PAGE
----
The US central bank, the Federal Reserve, has been steadily increasing borrowing costs as the economy showed signs of emerging from a slowdown and inflation picked up.


Bangladesh's Finance Minister Saifur Rahman has unveiled the national budget for the next fiscal year.

Effective from July, it contains some populist measures like doubling agricultural subsidies and soft loans.

Mr Rahman proposed spending a little over $10bn for government administration and to meet "development expenditures".

But the opposition parties rejected the budget as over-ambitious, predicting it would cost the government too much.


US Treasury Secretary John Snow has said that US authorities are working on increased monitoring of hedge funds.

Hedge funds are sophisticated financial instruments usually used to bet or "hedge" against falls and rises in share markets and currencies.

During a visit to Germany, Mr Snow said the US Securities and Exchange Commission was working towards ensuring hedge funds were made more transparent.

Germany's Finance Minister Hans Eichel echoed Mr Snow's call.

Mr Snow said the US financial watchdog was now working on beefing up rules for hedge funds.


US drugs company Bristol-Myers Squibb has agreed to pay $300m (165m) into a shareholders' fund, as prosecutors charged two former executives.

The firm and executives were accused of a practice called "channel stuffing" - offering incentives to get wholesalers to buy more of the company's products.

The scheme boosted earnings at the firm, which has now agreed a "deferred prosecution" with Newark lawmakers.

This means it avoids indictment, but must improve governance in two years.

Bristol-Myers Squibb will now set aside $249m in the second quarter towards the $300m for the shareholder restitution fund, after having initially set aside $51m in the first quarter.


Fledgling Indian budget airline IndiGo has ordered 100 A320 jets from Airbus, the European planemaker said.

Although Airbus did not reveal the agreed price, the catalogue value of the planes is $6bn (3.29bn).

IndiGo is not yet flying. Airbus said the new airline has "high-quality executives" and was sure to be "a successful new player".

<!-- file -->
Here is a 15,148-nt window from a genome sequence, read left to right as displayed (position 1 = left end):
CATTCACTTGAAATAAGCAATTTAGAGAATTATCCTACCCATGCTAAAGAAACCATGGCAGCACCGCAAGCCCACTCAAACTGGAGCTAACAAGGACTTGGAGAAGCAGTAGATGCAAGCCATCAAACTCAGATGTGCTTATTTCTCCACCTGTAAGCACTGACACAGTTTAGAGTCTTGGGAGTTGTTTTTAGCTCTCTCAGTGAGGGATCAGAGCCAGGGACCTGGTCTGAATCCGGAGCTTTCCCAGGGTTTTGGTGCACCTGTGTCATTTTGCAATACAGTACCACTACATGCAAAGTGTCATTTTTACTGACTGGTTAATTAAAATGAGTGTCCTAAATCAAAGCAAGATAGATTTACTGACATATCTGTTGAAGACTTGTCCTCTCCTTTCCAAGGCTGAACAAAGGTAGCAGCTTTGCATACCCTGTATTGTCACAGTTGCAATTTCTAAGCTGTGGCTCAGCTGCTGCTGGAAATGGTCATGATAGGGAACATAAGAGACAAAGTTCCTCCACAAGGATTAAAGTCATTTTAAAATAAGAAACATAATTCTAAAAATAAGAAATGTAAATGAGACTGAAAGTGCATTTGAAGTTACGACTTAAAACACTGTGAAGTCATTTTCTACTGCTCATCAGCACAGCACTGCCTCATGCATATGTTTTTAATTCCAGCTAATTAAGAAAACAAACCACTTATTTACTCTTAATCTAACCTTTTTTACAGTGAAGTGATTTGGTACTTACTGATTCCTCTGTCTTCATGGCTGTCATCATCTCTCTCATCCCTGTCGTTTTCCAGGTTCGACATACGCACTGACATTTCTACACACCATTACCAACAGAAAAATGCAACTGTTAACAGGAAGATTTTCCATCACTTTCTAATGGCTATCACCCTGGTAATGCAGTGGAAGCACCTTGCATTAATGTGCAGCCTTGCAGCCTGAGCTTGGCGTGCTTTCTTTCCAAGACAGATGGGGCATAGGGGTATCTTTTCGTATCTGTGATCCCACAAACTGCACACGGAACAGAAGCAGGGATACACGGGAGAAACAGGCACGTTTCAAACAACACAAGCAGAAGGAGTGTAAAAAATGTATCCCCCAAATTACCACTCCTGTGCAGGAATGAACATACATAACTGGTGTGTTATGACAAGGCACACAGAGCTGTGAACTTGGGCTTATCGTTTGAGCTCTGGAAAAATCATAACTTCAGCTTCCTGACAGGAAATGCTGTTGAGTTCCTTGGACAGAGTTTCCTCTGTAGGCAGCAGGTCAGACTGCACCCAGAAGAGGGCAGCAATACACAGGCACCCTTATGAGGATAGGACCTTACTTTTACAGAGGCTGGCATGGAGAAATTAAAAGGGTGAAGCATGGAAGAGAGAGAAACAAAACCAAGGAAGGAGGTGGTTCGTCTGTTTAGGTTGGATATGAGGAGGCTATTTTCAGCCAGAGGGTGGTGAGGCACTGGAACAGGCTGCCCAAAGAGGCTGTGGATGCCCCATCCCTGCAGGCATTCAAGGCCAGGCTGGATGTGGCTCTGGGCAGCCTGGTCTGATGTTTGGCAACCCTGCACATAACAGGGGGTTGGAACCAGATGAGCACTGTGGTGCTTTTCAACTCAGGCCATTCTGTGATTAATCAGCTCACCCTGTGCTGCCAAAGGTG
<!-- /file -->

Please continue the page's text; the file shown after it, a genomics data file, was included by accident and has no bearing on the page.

Airbus also received orders for 20 A320s from Brazil's TAM and a further 10 from Mexico's ABC Aerolineas.

TAM also signed a non-binding commitment for 10 of the group's A350 planes which it hopes to launch later this year.

But, Indian airlines have emerged as big buyers at this year's Paris Air Show placing orders worth roughly $12bn.


The Russian government is set to gain majority control of gas giant Gazprom after agreeing to buy an extra 10.7% stake for 203.5bn roubles ($7bn; 4bn).

The Kremlin plans to raise the money by floating a minority share in state-owned oil firm Rosneft.

It hopes to secure its majority stake in Gazprom by 24 June.

The deal should mean the government is moving closer to allowing the remaining shares in Gazprom to be traded freely. Foreigners currently cannot buy them.

The $7bn Moscow paid for the 10.7% stake in Gazprom is less than expected.

Investment banks Morgan Stanley and Dresdner Kleinwort had valued the stake at $8.4bn and $11.5bn respectively.


UK High Street sales crept ahead in May, marking their weakest annual rise in more than six years and adding to fears of a consumer slowdown.

Retail sales rose 0.1%, the Office for National Statistics (ONS) reported.

Although May's figure was in line with expectations, it brought the annual rate of increase down to 1.3% - the lowest level since January 1999.

Gloom on the High Street could raise expectations that the Bank of England may start cutting interest rates.

The Bank's Monetary Policy Committee kept the cost of borrowing on hold at 4.75% last week, for the tenth month in a row.

But Bank governor Mervyn King has said that weaker consumer confidence is a major threat facing the UK economy.


Third World countries ended their summit with a call on rich nations to boost aid and the creation of a development fund with an initial $20 million contribution from host country, Qatar.

Delegates unanimously approved Qatar's proposal for setting up the "South Fund for Development and Humanitarian Aid" and welcomed Doha's contribution at the close of the two-day summit.

The final communique, dubbed the Doha Declaration, praised China and India for contributing $2 million each and appealed to other "capable nations" to give to the fund, which will be based in Doha.

The Group of 77 and China called on to rich nations to "urgently meet the internationally agreed Official Development Assistance (ODA) target of 0.7 per cent of donor countries' Gross National Product (GNP)."

The increase would pump tens of billions of dollars into poor nations, whose economies are crippled by lack of finance and huge foreign debt.


US President George W. Bush on Wednesday urged the divided US Congress to approve his long-stalled energy bill, while acknowledging that it would not soon drive down sky-high US gas prices.


The White House has ruled out the possibility of setting a deadline for withdrawing troops from Iraq, saying that it would send a wrong message to Iraqi insurgents. Lawmakers from both Republican and Democratic parties urged the Bush administration to set a deadline for pulling out US troops from Iraq.

"The president has talked about how timetables send the wrong message," said White House Press Secretary Scott McClellan when asked if President Bush was ready to give a timetable for withdrawing troops. "A free Iraq is an important part of winning the war on terrorism and transforming a dangerous region of the world. The President believes it is vital that we complete our mission."

Mr McClellan said it was also vital to train Iraqi security forces to achieve this objective and only then US "troops can return home with the honor they have deserved."